Defining Some Terms

“Given by Inspiration” — Three Useful Terms

  1. Revelation refers to God’s work in making Himself (and other truths) known to man.
  2. Inscripturation is the process by which parts of God’s revelation were recorded (written) in the Scriptures.
  3. Immediate inspiration is the moving of the Spirit (II Peter 1:21) by which He directed the process of inscripturation so that the Scripture record became that which it continues to be, God’s very Word – that which God wanted us to have.

Others may use different definitions of these terms, but this is what I mean by the terms when I use them in this discussion.

Revisiting the Context

“Given by Inspiration” — theopneustos, Context Revisited

Key Points on Copies

  • God specifically endorsed the copying of the Scriptures.
  • Copies were not produced by the direct act of God known as “immediate inspiration” / “inscripturation.”  Thus, any particular copy is not guaranteed by God to be an accurate copy.   The original copies (called “autographs”) were 100% accurate because God was directly involved.
  • Where a copy is accurate, the autographs / copies distinction is irrelevant, because what matters is the words.

Key Points on Translations

  • God specifically endorsed (in fact, commanded) the translation of the Scriptures.
  • The Scriptures do not teach that the Holy Spirit moved (and moves) translators in the same way He moved the original human authors of the Scriptures.  This “moving” is what I’m calling “immediate inspiration,” and it does not apply to the act of translating.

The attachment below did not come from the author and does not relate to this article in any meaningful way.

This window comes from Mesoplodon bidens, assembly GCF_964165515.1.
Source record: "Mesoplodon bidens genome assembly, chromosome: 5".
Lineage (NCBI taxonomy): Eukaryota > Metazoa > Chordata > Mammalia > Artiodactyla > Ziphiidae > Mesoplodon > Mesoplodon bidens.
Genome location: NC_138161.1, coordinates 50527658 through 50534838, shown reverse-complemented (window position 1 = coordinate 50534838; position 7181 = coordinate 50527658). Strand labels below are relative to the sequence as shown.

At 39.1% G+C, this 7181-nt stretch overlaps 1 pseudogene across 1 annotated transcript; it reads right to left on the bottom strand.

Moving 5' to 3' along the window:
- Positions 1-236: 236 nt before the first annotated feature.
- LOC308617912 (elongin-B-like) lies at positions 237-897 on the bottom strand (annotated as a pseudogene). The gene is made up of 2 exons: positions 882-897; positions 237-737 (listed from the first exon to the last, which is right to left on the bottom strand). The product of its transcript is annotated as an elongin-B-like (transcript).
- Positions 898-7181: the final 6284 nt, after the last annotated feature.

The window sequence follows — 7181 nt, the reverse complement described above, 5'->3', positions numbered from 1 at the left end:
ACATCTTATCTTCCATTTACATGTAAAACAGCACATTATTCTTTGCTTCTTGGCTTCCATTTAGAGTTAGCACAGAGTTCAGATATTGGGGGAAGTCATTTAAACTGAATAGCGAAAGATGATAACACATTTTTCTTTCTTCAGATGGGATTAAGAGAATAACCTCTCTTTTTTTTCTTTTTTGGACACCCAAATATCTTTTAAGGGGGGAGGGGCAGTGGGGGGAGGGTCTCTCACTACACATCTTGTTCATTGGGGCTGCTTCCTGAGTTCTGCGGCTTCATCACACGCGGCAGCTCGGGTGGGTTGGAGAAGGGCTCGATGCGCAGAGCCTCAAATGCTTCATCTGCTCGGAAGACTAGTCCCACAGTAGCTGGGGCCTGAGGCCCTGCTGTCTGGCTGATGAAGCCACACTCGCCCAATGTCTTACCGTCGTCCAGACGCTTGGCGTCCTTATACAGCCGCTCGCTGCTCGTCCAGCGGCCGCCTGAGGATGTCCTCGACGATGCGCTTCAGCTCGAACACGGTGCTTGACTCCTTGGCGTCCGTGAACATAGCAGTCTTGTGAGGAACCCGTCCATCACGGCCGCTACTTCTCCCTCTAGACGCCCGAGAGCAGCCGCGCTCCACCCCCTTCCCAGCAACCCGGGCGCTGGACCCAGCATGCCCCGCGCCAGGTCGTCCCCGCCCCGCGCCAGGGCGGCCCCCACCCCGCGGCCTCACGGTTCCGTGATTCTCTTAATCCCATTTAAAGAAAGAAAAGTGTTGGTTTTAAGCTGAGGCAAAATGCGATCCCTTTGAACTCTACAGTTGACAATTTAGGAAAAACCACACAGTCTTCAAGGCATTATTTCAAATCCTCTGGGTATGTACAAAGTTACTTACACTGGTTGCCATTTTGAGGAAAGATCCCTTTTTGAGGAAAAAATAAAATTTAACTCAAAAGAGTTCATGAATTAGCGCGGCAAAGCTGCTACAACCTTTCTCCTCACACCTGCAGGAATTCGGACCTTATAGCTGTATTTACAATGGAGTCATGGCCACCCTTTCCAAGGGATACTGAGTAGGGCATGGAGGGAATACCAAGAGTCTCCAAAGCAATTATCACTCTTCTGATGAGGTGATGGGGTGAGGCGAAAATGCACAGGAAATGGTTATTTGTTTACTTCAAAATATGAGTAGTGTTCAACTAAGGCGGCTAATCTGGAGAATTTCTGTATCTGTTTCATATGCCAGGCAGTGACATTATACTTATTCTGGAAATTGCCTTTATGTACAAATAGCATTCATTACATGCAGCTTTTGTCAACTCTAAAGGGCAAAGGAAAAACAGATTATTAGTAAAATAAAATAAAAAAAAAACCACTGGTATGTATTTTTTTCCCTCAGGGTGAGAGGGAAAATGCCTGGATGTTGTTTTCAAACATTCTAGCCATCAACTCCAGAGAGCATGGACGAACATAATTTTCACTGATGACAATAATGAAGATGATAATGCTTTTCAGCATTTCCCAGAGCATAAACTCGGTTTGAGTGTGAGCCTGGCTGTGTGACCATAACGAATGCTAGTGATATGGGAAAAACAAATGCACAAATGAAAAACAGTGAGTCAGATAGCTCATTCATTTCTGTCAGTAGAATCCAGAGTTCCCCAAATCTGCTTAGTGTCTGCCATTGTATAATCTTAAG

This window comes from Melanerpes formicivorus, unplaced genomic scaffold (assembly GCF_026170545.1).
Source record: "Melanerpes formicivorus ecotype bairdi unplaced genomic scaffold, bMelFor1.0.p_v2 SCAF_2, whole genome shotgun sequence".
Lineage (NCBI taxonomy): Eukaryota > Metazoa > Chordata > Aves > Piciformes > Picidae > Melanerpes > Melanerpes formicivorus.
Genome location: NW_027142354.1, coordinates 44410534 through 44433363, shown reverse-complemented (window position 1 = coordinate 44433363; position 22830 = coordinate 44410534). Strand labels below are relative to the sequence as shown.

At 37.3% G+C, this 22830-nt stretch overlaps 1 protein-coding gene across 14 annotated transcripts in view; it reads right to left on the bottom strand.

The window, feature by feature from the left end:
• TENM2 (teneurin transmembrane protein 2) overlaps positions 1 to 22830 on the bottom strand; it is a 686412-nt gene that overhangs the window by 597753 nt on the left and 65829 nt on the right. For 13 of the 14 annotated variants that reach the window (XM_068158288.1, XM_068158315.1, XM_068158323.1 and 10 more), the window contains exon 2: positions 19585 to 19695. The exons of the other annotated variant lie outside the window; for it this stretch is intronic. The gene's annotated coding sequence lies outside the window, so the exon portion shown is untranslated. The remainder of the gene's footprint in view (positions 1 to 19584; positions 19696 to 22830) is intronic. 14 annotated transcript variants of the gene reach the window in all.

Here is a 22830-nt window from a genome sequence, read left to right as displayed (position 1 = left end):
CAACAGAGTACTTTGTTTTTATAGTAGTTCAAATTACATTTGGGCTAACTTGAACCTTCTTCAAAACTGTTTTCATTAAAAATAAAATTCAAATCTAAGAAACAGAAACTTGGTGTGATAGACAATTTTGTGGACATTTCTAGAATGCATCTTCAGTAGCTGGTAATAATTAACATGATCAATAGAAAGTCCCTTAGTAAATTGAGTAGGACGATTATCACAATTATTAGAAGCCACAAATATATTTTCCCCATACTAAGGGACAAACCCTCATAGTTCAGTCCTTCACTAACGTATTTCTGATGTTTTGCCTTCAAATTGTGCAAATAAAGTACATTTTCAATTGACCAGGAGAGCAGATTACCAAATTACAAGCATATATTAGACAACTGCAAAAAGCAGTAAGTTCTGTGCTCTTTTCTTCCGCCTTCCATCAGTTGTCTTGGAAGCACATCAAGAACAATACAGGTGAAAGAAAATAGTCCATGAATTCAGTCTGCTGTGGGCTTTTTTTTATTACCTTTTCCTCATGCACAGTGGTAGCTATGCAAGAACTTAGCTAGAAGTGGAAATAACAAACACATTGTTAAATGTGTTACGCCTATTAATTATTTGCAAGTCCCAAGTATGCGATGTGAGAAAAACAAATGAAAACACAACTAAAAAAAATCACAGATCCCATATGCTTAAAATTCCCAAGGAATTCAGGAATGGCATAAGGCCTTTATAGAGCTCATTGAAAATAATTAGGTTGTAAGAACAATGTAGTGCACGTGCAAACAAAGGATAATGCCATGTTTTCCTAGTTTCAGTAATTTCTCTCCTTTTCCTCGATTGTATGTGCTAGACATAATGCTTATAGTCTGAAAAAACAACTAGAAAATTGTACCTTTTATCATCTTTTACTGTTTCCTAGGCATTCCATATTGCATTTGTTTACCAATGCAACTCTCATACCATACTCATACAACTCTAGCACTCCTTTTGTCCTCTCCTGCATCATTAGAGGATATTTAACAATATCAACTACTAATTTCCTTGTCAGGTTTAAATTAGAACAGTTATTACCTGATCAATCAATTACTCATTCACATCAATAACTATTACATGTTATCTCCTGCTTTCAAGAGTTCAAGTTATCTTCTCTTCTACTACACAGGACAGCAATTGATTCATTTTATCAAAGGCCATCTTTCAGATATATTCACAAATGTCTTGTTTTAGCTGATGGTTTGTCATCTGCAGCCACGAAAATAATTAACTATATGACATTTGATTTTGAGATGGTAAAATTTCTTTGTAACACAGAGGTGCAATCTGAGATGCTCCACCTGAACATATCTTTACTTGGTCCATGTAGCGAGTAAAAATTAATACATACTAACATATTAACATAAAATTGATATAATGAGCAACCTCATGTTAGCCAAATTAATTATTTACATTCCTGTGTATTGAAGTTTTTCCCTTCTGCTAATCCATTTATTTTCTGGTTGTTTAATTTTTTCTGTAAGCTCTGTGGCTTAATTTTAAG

• Nevertheless, Peter referred to a translation as “a sure word of prophecy.”
  • The authority of a translation is based on its faithfulness to the original, and if it is an accurate translation, it is authoritative.

Key Points on the Revisited Context

  • II Timothy 4:2, 3:17, and the second half of 3:16 are all talking about the same Book, “That Book in Timothy’s Hand.”
  • The context dictates, therefore, that the first half of 3:16 be talking about “That Book in Timothy’s Hand.”  His Book-in-hand is theopneustos.
  • The Book in Timothy’s hand was mostly a Greek translation of the Old Testament out of which he was to “preach the Word,” so his translation is theopneustos.
  • Therefore, since translations aren’t “immediately inspired” (as defined above), theopneustos must not mean “immediately inspired.”  Rather, it is speaking primarily of the result of immediate inspiration, what exists today because of that act of God.
  • The context, therefore, tells us what the connotations told us, that the main focus of this word is the current nature of the Scriptures as a “breathed-into,” divine Book, living and life-giving.
  • This understanding fits best with the rest of the context of 3:14-17 and 4:1-5 as well.
  • This divine nature of the Scriptures, living and life-giving, is present in translations (as implied by Romans 16:25-27).  It lived in Timothy’s Book-in-hand, and it lives in “That Book in Your Hand.”